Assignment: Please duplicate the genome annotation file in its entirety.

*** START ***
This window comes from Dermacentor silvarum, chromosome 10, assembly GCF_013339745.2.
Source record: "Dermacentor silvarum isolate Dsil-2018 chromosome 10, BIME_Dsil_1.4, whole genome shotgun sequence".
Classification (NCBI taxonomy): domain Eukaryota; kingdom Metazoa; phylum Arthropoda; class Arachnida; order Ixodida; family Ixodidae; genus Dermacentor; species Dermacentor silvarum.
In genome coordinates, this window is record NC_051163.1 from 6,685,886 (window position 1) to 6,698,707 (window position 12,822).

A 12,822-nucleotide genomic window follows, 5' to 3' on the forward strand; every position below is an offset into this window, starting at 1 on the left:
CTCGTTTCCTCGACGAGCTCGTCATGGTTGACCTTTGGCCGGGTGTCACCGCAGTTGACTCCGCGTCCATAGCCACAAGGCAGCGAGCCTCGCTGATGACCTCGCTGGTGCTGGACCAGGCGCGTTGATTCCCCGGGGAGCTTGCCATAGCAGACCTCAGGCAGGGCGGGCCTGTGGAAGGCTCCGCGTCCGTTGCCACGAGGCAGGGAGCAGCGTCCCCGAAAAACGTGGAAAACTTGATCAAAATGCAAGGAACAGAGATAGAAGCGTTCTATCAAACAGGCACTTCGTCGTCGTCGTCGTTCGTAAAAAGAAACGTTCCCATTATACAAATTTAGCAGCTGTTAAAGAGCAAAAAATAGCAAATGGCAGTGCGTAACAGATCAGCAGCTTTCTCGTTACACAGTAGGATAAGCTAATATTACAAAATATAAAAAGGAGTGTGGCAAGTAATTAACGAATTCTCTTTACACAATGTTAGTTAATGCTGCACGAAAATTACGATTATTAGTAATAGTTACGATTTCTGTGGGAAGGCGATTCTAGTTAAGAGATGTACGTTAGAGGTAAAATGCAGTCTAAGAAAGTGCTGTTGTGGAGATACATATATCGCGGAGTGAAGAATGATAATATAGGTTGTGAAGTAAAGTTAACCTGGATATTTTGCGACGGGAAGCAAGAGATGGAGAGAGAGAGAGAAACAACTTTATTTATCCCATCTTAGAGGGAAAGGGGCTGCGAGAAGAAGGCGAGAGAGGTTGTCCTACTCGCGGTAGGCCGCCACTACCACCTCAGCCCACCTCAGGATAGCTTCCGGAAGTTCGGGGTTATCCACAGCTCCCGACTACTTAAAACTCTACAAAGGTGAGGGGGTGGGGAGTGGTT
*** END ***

This window comes from Dermacentor silvarum, chromosome 10, assembly GCF_013339745.2.
Source record: "Dermacentor silvarum isolate Dsil-2018 chromosome 10, BIME_Dsil_1.4, whole genome shotgun sequence".
Classification (NCBI taxonomy): domain Eukaryota; kingdom Metazoa; phylum Arthropoda; class Arachnida; order Ixodida; family Ixodidae; genus Dermacentor; species Dermacentor silvarum.
In genome coordinates, this window is record NC_051163.1 from 6,685,886 (window position 1) to 6,698,707 (window position 12,822).

A 12,822-nucleotide genomic window follows, 5' to 3' on the forward strand; every position below is an offset into this window, starting at 1 on the left:
CTCGTTTCCTCGACGAGCTCGTCATGGTTGACCTTTGGCCGGGTGTCACCGCAGTTGACTCCGCGTCCATAGCCACAAGGCAGCGAGCCTCGCTGATGACCTCGCTGGTGCTGGACCAGGCGCGTTGATTCCCCGGGGAGCTTGCCATAGCAGACCTCAGGCAGGGCGGGCCTGTGGAAGGCTCCGCGTCCGTTGCCACGAGGCAGGGAGCAGCGTCCCCGAAAAACGTGGAAAACTTGATCAAAATGCAAGGAACAGAGATAGAAGCGTTCTATCAAACAGGCACTTCGTCGTCGTCGTCGTTCGTAAAAAGAAACGTTCCCATTATACAAATTTAGCAGCTGTTAAAGAGCAAAAAATAGCAAATGGCAGTGCGTAACAGATCAGCAGCTTTCTCGTTACACAGTAGGATAAGCTAATATTACAAAATATAAAAAGGAGTGTGGCAAGTAATTAACGAATTCTCTTTACACAATGTTAGTTAATGCTGCACGAAAATTACGATTATTAGTAATAGTTACGATTTCTGTGGGAAGGCGATTCTAGTTAAGAGATGTACGTTAGAGGTAAAATGCAGTCTAAGAAAGTGCTGTTGTGGAGATACATATATCGCGGAGTGAAGAATGATAATATAGGTTGTGAAGTAAAGTTAACCTGGATATTTTGCGACGGGAAGCAAGAGATGGAGAGAGAGAGAGAAACAACTTTATTTATCCCATCTTAGAGGGAAAGGGGCTGCGAGAAGAAGGCGAGAGAGGTTGTCCTACTCGCGGTAGGCCGCCACTACCACCTCAGCCCACCTCAGGATAGCTTCCGGAAGTTCGGGGTTATCCACAGCTCCCGACTACTTAAAACTCTACAAAGGTGAGGGGGTGGGGAGTGGTT